– Fan cools you off (you heat air)
• Radiation – electromagnetic radiation through space, no matter needed
– Sunlight melts snow
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Thermal Energy
Heat Transfer
Specific Heat
Q = m Cp (Tf – To)
• The amount of energy needed to raise one gram of a substance one degree Celsius. Q – Heat
m – mass
T – temperature in Kelvin
Cp – specific heat
T = (Tf – To)
• Units are [J/kg∙K]
• Higher values → “stores” a lot of energy, takes
large energy change to heat or cool
Way to remember: “m c delta T”
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Conservation of Energy
In a closed system with two objects:
∆ EA ‐ ∆EB = 0 → ∆EA = ‐ ∆EB
∆E = Q = m C ∆T
QA ‐ QB = 0 → QA = ‐ QB
What this means:
mACA ∆TA = ‐ mBCB ∆TB
∆T = Tf ‐ Ti
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Calorimeter
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Thermal Equilibrium Problems
• Sketch a before‐after picture to help see the problem
• Label all known variables
Remember Tf will be the same for all materials
• Set
Set up your equation
up your equation
Heat lost = Heat gained
QA = ‐ QB
• Solve for your unknown variable
• Plug and chug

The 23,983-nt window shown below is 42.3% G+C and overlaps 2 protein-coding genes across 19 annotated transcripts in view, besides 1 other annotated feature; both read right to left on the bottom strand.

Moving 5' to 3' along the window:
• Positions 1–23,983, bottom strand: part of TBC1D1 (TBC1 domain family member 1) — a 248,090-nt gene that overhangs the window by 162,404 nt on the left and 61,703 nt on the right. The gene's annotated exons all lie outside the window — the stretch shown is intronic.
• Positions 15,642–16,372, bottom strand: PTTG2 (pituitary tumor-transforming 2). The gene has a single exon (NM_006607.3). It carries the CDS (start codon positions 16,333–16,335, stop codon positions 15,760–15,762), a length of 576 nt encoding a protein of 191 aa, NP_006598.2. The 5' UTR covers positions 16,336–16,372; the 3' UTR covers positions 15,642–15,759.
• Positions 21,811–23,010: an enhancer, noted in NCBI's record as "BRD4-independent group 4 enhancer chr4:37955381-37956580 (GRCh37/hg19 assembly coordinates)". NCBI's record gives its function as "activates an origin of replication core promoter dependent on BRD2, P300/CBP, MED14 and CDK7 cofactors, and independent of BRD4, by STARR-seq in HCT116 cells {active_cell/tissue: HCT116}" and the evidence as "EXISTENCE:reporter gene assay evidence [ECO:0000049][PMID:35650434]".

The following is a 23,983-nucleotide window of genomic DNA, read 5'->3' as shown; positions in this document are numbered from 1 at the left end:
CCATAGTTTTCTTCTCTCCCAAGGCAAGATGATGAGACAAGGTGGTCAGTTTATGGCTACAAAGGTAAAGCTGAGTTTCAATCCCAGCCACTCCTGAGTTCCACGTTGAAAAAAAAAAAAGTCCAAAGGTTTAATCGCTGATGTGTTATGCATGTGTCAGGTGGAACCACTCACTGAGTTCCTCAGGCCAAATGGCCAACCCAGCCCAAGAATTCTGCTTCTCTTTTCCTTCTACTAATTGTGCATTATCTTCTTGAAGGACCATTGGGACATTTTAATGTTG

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Thermal Energy
Thermal Equilibrium Example
Thermal Equilibrium
A calorimeter contains 0.50 kg of water at 15°C. A 0.040 kg block of zinc at 115°C is placed in the water. What is the final temperature of the water?
Solve for Tf – This will be the same for both objects
mZ = 0.040 kgg
CZ = 388 J/kg·°C
TZ = 115°C
mW = 0.50 kg
CW = 4180 J/kg·°C
TW = 15°C
Tf = ?
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Thermal Equilibrium
Solve for Tf – This will be the same for both objects
Tf =
Tf =
Heat lost
QZ = –QW
Heat gained
Set up
equation
mZCZ (TZ – Tf) = –mWCW (TW – Tf)
Distribute
mZCZTZ – mZCZTf = –mWCWTW + mWCWTf
Combine
like terms
mZCZTZ + mWCWTW = mZCZTf + mWCWTf
Separate
Tf
mZCZTZ + mWCWTW = (mZCZ + mWCW)Tf
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Phase Changes
Phase changes occur at constant temperature
mZCZTZ + mWCWTW
Heat of Fusion (Hf) – energy required to melt a solid Q = m Hf
mZCZ + mWCW
(0.040)(388)(115) + (0.50)(4180)(15)
(0.040)(388) + (0.50)(4180)
Heat of Vaporization (Hv) – energy required to vaporize a liquid Q = m Hv
Tf = 16°C
This means the final temperature of both the
water and zinc should be about 16°C
Units are [J/kg]
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Change of State Graph